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Vince Young: Closer To Out Of The NFL Than Elite QB

Ryan Nunez |
January 21, 2011 | 1:11 p.m. PST

Staff Reporter

Vince Young is as delusional as they come. (Creative Commons)
Vince Young is as delusional as they come. (Creative Commons)
Every NFL athlete is somewhat delusional. He must be in order to make it to the pros.

The odds of making it to the NFL are a bit better than winning the lottery, but are still against the average man. Every player you see on the field on Sundays fought long odds to make it and must feel like he is the best thing since sliced bread -- if for no other reason than to merely survive out there on the field.

That said, one has to worry when he hears the nonsense coming out of Vince Young’s mouth.

In a sit-down interview with ESPN’s Marcellus Wiley earlier this week, Young’s delusional beliefs were on full display.

Asked what kind of relationship he thought he and Tennessee head coach Jeff Fisher have, Young said, “I really feel like we have a great relationship.” And by great, he must mean no relationship at all.

 Young was a bit more honest on Jan. 5, when he said Fisher never really trusted him. That is the definition of a “not great” relationship.

The real comment that caught every NFL fan's attention was Young’s assertion that he is an “elite” quarterback.

Regardless of how lax his definition of elite is, even if his definition of elite is merely good enough to be a starting quarterback, this simply is not true.

Vince Young has been a massive disappointment in the NFL. The Titans’ best year in the Vince Young era was 2008, the year he got hurt and barely played.

Following the best statistical year of his pro career, 2008 was supposed to be Young and the Titans’ breakout year. Young had his number 10 retired by the University of Texas on Aug. 30 and was riding high. But reality trumped perception once again.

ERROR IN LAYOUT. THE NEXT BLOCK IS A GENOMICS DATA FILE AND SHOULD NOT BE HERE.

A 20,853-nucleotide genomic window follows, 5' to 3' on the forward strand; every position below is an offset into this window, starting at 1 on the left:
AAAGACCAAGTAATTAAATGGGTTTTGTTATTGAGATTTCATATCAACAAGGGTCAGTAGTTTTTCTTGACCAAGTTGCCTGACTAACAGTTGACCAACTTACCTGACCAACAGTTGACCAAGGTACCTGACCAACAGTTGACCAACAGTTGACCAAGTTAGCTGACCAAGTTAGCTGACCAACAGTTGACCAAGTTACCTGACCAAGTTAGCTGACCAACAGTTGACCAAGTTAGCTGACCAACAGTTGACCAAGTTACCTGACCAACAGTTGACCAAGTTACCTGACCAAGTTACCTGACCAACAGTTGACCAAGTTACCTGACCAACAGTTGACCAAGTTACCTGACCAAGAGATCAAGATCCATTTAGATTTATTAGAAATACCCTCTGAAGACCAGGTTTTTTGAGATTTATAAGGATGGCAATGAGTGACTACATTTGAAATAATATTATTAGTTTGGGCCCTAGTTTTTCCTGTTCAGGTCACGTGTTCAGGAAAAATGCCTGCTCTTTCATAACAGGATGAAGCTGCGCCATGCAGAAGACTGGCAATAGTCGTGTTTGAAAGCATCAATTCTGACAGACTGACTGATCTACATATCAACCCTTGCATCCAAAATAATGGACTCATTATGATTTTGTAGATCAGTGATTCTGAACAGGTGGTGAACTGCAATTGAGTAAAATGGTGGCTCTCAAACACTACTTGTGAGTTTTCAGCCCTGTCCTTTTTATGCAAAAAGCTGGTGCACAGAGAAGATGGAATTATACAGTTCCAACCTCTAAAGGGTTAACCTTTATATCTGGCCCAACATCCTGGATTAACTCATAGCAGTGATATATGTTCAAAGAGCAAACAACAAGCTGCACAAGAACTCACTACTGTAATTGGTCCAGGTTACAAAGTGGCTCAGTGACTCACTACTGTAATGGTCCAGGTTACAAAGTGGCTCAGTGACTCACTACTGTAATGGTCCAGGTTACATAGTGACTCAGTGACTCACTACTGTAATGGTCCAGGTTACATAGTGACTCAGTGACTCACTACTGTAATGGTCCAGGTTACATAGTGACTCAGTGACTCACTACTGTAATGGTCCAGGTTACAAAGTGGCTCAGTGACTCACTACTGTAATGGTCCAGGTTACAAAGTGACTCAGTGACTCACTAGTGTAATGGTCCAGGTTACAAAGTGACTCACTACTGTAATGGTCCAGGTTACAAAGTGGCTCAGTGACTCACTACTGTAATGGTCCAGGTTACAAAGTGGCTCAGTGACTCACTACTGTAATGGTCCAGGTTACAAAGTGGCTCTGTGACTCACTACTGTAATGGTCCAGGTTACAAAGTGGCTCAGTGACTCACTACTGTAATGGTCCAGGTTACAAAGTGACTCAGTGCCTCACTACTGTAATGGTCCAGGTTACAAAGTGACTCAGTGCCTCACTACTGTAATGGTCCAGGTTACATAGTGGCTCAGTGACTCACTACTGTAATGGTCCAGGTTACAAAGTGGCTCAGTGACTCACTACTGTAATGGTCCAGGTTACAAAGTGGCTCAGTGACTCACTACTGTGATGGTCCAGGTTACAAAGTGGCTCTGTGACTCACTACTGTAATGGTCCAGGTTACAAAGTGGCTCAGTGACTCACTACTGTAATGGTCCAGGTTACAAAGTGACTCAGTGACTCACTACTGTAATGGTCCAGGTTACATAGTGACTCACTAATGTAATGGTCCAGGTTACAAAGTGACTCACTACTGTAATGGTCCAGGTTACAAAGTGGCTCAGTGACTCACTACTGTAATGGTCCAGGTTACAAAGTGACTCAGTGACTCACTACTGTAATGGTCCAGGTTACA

The reality was that Young was the main reason Tennessee was bounced from the 2007 playoffs. He passed for 138 yards and one interception and rushed for an embarrassing 12 yards in a heartbreaking 17-6 loss to the San Diego Chargers. Tennessee took a 6-0 lead into halftime, but Young was unable to get the offense into the end zone all day and the Titans were blown off the field in the second half.

That brutal playoff loss, was arguably the game that marked Fisher’s loss of confidence in Young. 

When Young went down in the first game of the 2008 season, Fisher must’ve looked at it as a bolt from beyond. He was free to start Kerry Collins and run the ball 300 times with his new “elite” player, rookie running back Chris Johnson.  The Titans had their best season ever, sans Young, going 13-3 with Johnson as the focal point of the offense.

Young’s status as a quality starting quarterback has never recovered.

The truth about Young is that his bread and butter play is the busted play. When a pass play goes awry, and the defense is busy chasing receivers downfield, that's when he is at his best.

Sadly, Young wasn’t even very good on busted plays in 2010. He rushed for a pathetic 125 yards and zero touchdowns in nine games to go with an anemic 1,255 yards passing. That is truly terrible. No quarterback should expect to be a starter in the NFL after a season with those numbers. 

Defined as a scrambling quarterback, the most startling fact about Young is that, looking over his stats, he’s never been much of an impact rusher outside of his rookie year. 

In his first year in the league, he averaged 6.7 yards per carry. Since then, his best average was 5.1 yards per carry in 2009.  Compare that to Michael Vick’s worst (full) season average of 5.9 yards per carry in 2005 and the picture becomes crystal clear.

Vince Young is not an elite quarterback.

In fact, he isn’t that good at all.

Click here to email staff writer Ryan Nunez.



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